This was considered “crazy” and was certainly fraught with many technical and developmental difficulties. Not only had the winged first-stage of the Pegasus never been launched by itself, but it had to fly a very different “depressed” trajectory instead of its usual ballistic one. Additionally the total configuration was highly “asymmetric” or non-symmetrical, unlike the nice cylindrical Pegasus rocket. To top it all off, we had to separate the X-43 from its booster and interstage adapter at hypersonic speeds, which is very tricky at best.
But armed with this “low-cost, simple” concept I was put on NASA Administrator Dan Goldin's new X-Plane Committee that began in March 1995 and was made up of representatives from all the NASA centers. Over the next few months I worked to promote my concept against nine other candidate concepts from the committee that included everything from flying cars (literally!) to 800+ passenger airliners to Mars airplanes. We were the technical arm of the effort and were called the Blue Committee. The financial/upper management arm from Hq was called the Bluer Committee (NASA tries to be clever sometimes) who were to select from the ten concepts based on technical viability, potential overall cost and time schedule to develop, and would find political support in Washington D.C.
The Hyper-X concept was considered “iffy” because of the negative fallout of the recently cancelled and very expensive $2.5 billion X-30 NASP development program. But we prevailed and the X-43 was the only concept from the ten that was selected in Dec.1995. The rest of 1996 and into 1997 as its first project manager I set about developing the program plan, getting contractor bids, getting NASA Langley on our team, etc., so we could begin the arduous effort of developing a “hair-brained” concept from that “guy in Tehachapi” into a real flight test program. Aeronautical concepts are often easy to come up with compared to really executing the operational flight test project, where many operational and practical technical issues have to be overcome. It's well-known the first flight failed due to active control surface problems with the first-stage Pegasus booster vehicle. Often aeronautical science can only be learned or validated from risky actual flight test. The next two flights to Mach 7 and Mach 10 between 2000 and 2004 were fully successful, demonstrating the positive scramjet thrust and airframe integration technologies.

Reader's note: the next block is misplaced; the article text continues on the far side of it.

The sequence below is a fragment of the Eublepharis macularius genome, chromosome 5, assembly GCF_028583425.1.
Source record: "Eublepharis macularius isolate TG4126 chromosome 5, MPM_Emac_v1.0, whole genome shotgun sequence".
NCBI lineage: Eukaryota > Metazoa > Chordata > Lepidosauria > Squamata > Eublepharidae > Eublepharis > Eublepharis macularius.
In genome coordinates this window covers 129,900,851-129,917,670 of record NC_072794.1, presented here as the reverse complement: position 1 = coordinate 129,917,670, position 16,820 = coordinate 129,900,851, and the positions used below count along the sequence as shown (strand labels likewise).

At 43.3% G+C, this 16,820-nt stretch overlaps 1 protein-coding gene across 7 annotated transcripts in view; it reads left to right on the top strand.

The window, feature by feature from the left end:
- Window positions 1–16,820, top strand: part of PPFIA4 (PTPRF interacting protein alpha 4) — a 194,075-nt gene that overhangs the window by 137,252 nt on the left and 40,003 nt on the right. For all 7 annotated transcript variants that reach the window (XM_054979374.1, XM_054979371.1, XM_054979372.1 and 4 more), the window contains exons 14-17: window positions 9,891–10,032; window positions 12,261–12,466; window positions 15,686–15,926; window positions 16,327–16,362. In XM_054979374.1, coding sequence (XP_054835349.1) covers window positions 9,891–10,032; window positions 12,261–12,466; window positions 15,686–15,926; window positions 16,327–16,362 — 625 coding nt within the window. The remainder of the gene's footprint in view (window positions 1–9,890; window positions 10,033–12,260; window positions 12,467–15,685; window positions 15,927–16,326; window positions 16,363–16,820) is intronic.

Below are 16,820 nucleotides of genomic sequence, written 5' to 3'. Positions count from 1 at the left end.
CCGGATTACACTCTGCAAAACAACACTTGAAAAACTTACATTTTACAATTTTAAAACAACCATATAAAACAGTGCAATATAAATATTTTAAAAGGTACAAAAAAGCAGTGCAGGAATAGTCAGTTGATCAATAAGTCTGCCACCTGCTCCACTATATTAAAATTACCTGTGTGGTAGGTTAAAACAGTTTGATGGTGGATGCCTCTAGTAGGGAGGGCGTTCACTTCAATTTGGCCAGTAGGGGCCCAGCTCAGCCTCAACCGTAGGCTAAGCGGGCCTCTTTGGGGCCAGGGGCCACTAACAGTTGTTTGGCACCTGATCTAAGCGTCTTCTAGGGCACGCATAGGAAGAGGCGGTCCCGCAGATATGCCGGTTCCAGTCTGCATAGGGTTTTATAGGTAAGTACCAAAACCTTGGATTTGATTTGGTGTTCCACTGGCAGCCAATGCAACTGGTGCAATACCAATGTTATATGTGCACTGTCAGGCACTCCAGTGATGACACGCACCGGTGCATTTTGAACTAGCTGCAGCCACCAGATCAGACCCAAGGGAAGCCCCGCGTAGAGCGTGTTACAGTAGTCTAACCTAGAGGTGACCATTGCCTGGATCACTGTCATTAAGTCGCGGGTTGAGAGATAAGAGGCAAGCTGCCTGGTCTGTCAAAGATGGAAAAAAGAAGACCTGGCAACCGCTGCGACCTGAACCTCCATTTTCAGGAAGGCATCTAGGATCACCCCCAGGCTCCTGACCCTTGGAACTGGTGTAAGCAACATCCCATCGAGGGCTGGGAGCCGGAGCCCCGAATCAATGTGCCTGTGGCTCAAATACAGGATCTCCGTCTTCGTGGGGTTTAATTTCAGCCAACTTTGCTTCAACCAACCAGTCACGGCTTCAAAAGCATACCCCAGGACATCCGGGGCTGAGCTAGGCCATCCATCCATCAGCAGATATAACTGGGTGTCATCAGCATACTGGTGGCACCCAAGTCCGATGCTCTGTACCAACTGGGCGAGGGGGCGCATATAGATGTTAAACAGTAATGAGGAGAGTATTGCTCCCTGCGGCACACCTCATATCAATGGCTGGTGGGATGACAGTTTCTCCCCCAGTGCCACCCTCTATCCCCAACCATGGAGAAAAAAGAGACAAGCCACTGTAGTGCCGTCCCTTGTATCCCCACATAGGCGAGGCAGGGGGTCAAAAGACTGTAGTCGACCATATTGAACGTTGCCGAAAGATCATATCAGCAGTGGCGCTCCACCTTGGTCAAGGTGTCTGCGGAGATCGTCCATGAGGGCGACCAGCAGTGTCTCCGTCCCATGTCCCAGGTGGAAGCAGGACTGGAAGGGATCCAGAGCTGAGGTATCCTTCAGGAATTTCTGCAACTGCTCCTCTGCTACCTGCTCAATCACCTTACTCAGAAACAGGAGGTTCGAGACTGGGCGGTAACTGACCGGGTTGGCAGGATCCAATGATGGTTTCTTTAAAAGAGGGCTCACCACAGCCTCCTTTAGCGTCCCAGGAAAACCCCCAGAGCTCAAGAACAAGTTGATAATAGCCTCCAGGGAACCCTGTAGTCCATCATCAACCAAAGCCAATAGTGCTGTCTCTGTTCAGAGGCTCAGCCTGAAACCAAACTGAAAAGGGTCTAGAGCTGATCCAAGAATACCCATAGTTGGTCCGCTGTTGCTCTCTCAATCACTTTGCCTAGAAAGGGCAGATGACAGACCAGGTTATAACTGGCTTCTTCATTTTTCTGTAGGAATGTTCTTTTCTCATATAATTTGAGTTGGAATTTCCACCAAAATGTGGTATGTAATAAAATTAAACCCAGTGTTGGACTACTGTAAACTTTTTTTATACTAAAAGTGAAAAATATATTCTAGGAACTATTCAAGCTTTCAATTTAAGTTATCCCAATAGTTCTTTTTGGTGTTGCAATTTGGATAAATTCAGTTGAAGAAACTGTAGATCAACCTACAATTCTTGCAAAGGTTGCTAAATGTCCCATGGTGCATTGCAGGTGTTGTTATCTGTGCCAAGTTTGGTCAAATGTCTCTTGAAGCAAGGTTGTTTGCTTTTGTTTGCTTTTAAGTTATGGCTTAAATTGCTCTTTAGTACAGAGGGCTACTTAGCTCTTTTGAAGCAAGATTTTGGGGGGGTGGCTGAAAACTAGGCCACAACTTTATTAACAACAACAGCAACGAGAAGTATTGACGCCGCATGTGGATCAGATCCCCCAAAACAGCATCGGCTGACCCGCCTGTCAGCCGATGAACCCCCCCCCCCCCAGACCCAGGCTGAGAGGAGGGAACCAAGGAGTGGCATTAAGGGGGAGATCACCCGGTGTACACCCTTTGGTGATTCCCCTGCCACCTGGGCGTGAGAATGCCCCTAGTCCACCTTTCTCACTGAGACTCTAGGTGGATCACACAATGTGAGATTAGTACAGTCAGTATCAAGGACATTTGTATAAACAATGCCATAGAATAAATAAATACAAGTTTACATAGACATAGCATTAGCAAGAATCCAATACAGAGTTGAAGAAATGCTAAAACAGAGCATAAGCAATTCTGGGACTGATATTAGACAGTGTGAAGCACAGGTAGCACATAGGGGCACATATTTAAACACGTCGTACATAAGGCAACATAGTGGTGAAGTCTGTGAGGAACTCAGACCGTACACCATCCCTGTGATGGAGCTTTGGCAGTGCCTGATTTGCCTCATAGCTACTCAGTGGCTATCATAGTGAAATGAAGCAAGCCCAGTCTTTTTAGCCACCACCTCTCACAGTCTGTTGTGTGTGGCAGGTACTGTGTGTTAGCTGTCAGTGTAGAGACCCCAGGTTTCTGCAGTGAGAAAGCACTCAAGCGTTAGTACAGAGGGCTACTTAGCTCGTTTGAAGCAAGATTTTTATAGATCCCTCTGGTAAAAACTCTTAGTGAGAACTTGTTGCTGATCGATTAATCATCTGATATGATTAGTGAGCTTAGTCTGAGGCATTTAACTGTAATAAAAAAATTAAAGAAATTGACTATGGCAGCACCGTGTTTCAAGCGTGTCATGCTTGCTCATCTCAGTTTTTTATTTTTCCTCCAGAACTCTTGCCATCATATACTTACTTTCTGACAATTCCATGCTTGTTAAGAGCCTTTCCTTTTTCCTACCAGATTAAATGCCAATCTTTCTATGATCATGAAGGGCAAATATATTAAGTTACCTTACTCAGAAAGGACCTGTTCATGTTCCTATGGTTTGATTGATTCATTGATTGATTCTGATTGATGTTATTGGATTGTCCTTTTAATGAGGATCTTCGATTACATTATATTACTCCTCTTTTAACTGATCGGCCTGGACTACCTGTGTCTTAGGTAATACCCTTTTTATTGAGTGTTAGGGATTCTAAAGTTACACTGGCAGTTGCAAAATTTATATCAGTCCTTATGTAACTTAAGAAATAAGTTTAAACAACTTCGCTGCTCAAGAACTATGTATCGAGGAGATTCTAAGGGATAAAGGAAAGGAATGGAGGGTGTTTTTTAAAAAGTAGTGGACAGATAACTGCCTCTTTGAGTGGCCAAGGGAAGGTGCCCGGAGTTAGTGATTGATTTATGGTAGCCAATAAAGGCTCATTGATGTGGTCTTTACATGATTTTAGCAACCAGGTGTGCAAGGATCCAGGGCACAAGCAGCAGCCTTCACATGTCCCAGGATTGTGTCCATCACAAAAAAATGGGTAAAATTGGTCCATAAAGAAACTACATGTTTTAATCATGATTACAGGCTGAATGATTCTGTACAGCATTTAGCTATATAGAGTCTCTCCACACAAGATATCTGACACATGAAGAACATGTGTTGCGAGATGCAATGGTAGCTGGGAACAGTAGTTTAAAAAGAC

A typical and interesting aspect of the Hyper-X project was the broad range of engineering disciplines that were required to work closely together to make the X-43 configuration and flight test program possible and as successful as it was. It was basically an aerodynamic and propulsion technology program requiring engineering specialists from both those areas for design and analysis but the unique configuration and complex flight test launch brought together all kinds of other engineering specialties as well. Flight launch and control of the integrated configuration as well as the mini- X-43 put great demands on flight control systems and guidance engineering specialties. The depressed trajectory configuration flight, hypersonic stage separation, and X-43 flight challenged the science of flight mechanics and dynamic stability and control. Structural loads and flutter dynamics played a major role in configuration carriage, drop and flight at high dynamic pressures far above what was normal for the Pegasus rocket. And, of course, many other support engineering sciences played major, critical roles such as electrical systems and engineering, aerothermodynamics, materials science, mechanical systems and engineering, etc.
The student engineer should realize from this that today’s highly complex, advanced R and D programs often require a multi-discipline, integrated engineering team through the many phases of such an advanced project as Hyper-X. It pays well in your future professional career to assemble as broad a technical disciplinary background as you can possibly manage in your course of studies. Good planning, technical writing and speaking skills are also crucial to a well-rounded engineering professional.